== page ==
Chongqing Sweet Potato Noodles (Glass Noodles, Hongshu Fen, Fentiao)
These medium-weight, round noodles are made from sweet potato starch and are gluten-free. They have a springy, chewy texture that stands up to liquid, which makes them quite distinct from rice or wheat noodles. Also called glass noodles in English, they don't get sticky or gooey or fall apart but retain their bite and heft, while also being a slippery challenge for chopsticks. Many of us think they are the perfect noodle.
According to local lore, sweet potatoes have been grown in the Wulong district of greater Chongqing since their arrival from the New World in 1593. The area has long been known for its starch noodles made from ruby potatoes and spring water, and they have even been designated Chongqing Intangible Cultural Heritage. As tradition dictates, the Wulong Shaofen company still uses stone mills to grind the starch for its noodles at the beginning of a 16-step process.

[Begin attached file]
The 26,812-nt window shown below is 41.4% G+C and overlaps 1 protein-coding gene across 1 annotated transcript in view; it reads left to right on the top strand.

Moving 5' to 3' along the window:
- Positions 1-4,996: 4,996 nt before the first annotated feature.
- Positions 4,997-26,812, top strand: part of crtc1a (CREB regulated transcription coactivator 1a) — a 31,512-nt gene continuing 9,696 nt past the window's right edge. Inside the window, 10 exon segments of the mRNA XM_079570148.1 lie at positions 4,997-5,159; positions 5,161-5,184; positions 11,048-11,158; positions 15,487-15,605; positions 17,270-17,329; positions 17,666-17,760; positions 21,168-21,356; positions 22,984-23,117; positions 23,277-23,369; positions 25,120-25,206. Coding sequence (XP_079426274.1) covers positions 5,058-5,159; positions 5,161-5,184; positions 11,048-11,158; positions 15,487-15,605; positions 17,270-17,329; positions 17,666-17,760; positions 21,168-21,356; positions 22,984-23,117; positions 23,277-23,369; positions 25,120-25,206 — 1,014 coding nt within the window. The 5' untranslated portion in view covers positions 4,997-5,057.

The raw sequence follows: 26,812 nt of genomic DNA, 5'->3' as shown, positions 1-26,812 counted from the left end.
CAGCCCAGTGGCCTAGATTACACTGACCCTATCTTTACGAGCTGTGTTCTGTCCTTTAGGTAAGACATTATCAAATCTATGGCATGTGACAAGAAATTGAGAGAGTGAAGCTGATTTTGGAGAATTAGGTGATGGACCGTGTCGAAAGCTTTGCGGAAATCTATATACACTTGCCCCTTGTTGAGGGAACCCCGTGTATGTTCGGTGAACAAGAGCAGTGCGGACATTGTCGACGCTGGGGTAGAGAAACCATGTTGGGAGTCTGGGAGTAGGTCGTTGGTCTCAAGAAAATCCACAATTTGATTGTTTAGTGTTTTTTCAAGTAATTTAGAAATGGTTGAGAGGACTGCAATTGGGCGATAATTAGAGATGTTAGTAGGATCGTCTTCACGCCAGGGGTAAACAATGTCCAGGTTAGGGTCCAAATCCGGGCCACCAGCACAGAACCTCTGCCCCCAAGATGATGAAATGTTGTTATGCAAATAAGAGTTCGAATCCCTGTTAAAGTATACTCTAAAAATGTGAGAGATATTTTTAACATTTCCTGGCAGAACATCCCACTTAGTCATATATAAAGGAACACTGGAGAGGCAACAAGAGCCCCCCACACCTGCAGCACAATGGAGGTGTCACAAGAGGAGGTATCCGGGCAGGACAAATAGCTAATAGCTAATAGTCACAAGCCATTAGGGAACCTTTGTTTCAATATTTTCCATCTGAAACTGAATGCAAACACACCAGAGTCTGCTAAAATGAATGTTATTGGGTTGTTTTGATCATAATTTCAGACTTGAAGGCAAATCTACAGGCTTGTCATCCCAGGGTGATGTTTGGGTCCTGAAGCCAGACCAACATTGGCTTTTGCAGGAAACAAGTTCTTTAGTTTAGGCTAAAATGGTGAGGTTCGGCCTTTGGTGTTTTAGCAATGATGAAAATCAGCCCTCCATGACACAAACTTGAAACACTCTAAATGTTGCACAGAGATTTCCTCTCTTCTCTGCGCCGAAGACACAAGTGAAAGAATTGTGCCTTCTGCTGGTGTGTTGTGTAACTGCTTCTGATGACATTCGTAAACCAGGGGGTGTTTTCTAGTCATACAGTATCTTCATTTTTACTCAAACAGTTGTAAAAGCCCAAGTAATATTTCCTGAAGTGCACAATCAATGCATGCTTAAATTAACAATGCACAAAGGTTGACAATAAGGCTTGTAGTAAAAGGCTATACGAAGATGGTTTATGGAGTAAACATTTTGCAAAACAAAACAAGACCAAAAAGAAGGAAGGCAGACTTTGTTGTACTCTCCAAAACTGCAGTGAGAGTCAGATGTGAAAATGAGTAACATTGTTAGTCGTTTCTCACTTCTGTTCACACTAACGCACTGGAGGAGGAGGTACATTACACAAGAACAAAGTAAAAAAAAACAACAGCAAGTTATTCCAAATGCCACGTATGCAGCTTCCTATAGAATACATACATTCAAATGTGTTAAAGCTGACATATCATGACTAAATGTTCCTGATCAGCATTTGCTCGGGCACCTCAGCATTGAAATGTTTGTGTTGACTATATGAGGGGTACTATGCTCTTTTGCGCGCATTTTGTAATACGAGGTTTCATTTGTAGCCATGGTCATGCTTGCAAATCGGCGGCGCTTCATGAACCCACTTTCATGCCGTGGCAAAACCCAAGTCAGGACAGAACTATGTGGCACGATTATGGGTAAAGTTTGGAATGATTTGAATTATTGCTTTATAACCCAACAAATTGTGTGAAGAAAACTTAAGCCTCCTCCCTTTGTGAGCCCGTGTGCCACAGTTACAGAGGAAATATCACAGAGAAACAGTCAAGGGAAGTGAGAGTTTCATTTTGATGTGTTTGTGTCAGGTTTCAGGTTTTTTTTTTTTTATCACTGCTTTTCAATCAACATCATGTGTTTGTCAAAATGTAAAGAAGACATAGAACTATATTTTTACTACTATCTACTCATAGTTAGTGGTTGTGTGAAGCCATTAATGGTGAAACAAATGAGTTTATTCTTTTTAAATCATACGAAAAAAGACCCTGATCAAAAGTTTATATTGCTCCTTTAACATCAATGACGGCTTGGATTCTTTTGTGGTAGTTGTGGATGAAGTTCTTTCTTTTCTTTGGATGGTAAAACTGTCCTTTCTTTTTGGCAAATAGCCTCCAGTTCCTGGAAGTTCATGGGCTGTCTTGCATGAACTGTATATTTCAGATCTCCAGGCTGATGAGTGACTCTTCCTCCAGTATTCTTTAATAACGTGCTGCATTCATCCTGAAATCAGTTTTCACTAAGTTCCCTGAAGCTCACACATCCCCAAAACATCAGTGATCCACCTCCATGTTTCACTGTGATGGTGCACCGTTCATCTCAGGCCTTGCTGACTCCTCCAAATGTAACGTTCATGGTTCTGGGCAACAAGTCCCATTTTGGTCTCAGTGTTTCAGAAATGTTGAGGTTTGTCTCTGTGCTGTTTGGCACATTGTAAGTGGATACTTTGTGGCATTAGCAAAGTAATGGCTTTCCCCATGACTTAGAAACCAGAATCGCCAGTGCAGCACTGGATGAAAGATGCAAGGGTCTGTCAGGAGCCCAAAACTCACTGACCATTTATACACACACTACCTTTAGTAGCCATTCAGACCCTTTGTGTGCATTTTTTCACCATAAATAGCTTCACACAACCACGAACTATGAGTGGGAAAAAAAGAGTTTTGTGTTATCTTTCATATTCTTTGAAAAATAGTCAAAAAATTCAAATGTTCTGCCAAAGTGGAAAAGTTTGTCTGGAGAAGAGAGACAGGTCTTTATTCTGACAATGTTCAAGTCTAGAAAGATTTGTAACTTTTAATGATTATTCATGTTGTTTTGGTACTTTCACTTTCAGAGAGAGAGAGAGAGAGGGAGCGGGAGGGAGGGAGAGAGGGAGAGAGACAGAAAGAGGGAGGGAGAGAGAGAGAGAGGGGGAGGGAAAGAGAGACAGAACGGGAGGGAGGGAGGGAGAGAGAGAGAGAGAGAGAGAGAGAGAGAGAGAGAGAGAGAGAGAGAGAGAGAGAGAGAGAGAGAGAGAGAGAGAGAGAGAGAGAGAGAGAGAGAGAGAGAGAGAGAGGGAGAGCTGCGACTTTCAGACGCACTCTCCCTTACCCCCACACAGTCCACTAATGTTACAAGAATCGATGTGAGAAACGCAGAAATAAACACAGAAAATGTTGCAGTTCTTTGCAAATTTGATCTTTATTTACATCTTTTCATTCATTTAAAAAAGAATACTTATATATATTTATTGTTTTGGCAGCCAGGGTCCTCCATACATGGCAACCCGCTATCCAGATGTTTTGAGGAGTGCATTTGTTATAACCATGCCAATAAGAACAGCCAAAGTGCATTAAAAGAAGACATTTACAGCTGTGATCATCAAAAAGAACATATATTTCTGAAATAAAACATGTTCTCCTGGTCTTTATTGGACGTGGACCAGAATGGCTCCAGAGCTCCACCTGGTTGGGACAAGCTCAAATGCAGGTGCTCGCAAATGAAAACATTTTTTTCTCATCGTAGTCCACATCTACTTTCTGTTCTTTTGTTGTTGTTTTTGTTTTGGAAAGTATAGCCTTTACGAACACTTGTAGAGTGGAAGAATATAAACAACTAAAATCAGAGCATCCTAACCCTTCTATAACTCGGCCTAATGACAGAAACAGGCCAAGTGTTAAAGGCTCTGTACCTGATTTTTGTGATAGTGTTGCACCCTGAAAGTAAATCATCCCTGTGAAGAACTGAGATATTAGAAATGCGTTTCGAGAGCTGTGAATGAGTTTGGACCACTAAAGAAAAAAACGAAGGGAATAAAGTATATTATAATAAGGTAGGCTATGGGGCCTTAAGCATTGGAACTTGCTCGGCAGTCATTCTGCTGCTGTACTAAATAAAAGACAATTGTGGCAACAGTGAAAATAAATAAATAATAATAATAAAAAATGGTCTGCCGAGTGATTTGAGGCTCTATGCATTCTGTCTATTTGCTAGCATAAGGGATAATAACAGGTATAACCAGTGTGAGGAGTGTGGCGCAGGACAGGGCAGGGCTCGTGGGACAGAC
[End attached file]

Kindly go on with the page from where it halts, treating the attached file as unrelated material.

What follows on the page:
In Chongqing and Sichuan, sweet potato noodles, called hongshu fen or fentiao, are eaten in many shapes and sizes, but we've sourced these to be the star of soups such as suan la fen (sour and spicy noodle soup). They can be used in place of wheat or rice noodles in all kinds of soups, in fact, and are an ideal addition to hot pot, since they release much less starch than other noodles.
We also love to stir-fry them (similar to Korean jap chae) or sub them for bean thread noodles in the famous "ants climbing a tree." And northern China loves these noodles simply stir-fried with cabbage, as in this recipe from our affiliate Omnivore's Cookbook. Glass noodles make a delicious liang fen, or cold noodle salad, as well.
Soak noodles in warm water for 15 minutes to soften. For hot pot, cook soaked noodles directly in the pot. For other uses, boil soaked noodles until soft, around 8 to 10 minutes. Rinse under cold water until cooled and add to soups or stir-fries.
Source: Chongqing Wulong Shaofen Group
Size: 7.7 ounces (218 grams)
Ingredients: sweet potato starch, water